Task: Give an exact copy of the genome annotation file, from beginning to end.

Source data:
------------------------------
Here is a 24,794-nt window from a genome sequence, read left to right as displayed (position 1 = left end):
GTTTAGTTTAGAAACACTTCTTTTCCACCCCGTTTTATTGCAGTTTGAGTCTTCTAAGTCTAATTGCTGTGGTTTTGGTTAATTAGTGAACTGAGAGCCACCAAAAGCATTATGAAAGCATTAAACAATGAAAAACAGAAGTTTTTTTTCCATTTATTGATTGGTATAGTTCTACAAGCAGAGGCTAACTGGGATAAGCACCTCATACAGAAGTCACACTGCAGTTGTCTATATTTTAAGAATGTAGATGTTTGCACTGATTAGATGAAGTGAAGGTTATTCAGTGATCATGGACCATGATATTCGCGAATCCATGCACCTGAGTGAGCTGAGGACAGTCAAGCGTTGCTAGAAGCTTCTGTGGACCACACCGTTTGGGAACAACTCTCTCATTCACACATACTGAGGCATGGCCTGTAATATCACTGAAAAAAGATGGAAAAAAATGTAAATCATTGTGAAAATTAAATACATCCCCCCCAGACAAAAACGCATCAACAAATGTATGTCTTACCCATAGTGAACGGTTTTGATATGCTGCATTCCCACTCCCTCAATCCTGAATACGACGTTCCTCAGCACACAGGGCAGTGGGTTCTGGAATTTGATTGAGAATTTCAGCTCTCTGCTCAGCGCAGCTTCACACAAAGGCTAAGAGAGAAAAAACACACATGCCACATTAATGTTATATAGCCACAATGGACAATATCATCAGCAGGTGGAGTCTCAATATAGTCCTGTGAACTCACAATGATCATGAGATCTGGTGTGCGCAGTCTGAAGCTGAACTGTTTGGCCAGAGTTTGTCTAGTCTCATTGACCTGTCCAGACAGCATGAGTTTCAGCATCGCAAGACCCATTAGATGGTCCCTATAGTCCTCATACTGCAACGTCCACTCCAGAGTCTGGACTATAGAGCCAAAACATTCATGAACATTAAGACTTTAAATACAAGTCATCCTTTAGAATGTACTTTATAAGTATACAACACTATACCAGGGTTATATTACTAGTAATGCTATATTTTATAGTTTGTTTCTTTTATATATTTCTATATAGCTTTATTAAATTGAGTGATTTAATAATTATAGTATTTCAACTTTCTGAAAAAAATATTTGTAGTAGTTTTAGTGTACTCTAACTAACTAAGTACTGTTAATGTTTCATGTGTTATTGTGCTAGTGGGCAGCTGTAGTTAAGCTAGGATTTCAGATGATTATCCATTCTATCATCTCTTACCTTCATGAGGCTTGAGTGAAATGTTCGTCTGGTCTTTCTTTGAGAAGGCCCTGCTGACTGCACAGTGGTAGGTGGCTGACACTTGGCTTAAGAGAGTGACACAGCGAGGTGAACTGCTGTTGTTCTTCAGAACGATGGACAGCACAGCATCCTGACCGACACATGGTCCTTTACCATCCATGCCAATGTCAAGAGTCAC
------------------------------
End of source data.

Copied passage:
Here is a 24,794-nt window from a genome sequence, read left to right as displayed (position 1 = left end):
GTTTAGTTTAGAAACACTTCTTTTCCACCCCGTTTTATTGCAGTTTGAGTCTTCTAAGTCTAATTGCTGTGGTTTTGGTTAATTAGTGAACTGAGAGCCACCAAAAGCATTATGAAAGCATTAAACAATGAAAAACAGAAGTTTTTTTTCCATTTATTGATTGGTATAGTTCTACAAGCAGAGGCTAACTGGGATAAGCACCTCATACAGAAGTCACACTGCAGTTGTCTATATTTTAAGAATGTAGATGTTTGCACTGATTAGATGAAGTGAAGGTTATTCAGTGATCATGGACCATGATATTCGCGAATCCATGCACCTGAGTGAGCTGAGGACAGTCAAGCGTTGCTAGAAGCTTCTGTGGACCACACCGTTTGGGAACAACTCTCTCATTCACACATACTGAGGCATGGCCTGTAATATCACTGAAAAAAGATGGAAAAAAATGTAAATCATTGTGAAAATTAAATACATCCCCCCCAGACAAAAACGCATCAACAAATGTATGTCTTACCCATAGTGAACGGTTTTGATATGCTGCATTCCCACTCCCTCAATCCTGAATACGACGTTCCTCAGCACACAGGGCAGTGGGTTCTGGAATTTGATTGAGAATTTCAGCTCTCTGCTCAGCGCAGCTTCACACAAAGGCTAAGAGAGAAAAAACACACATGCCACATTAATGTTATATAGCCACAATGGACAATATCATCAGCAGGTGGAGTCTCAATATAGTCCTGTGAACTCACAATGATCATGAGATCTGGTGTGCGCAGTCTGAAGCTGAACTGTTTGGCCAGAGTTTGTCTAGTCTCATTGACCTGTCCAGACAGCATGAGTTTCAGCATCGCAAGACCCATTAGATGGTCCCTATAGTCCTCATACTGCAACGTCCACTCCAGAGTCTGGACTATAGAGCCAAAACATTCATGAACATTAAGACTTTAAATACAAGTCATCCTTTAGAATGTACTTTATAAGTATACAACACTATACCAGGGTTATATTACTAGTAATGCTATATTTTATAGTTTGTTTCTTTTATATATTTCTATATAGCTTTATTAAATTGAGTGATTTAATAATTATAGTATTTCAACTTTCTGAAAAAAATATTTGTAGTAGTTTTAGTGTACTCTAACTAACTAAGTACTGTTAATGTTTCATGTGTTATTGTGCTAGTGGGCAGCTGTAGTTAAGCTAGGATTTCAGATGATTATCCATTCTATCATCTCTTACCTTCATGAGGCTTGAGTGAAATGTTCGTCTGGTCTTTCTTTGAGAAGGCCCTGCTGACTGCACAGTGGTAGGTGGCTGACACTTGGCTTAAGAGAGTGACACAGCGAGGTGAACTGCTGTTGTTCTTCAGAACGATGGACAGCACAGCATCCTGACCGACACATGGTCCTTTACCATCCATGCCAATGTCAAGAGTCAC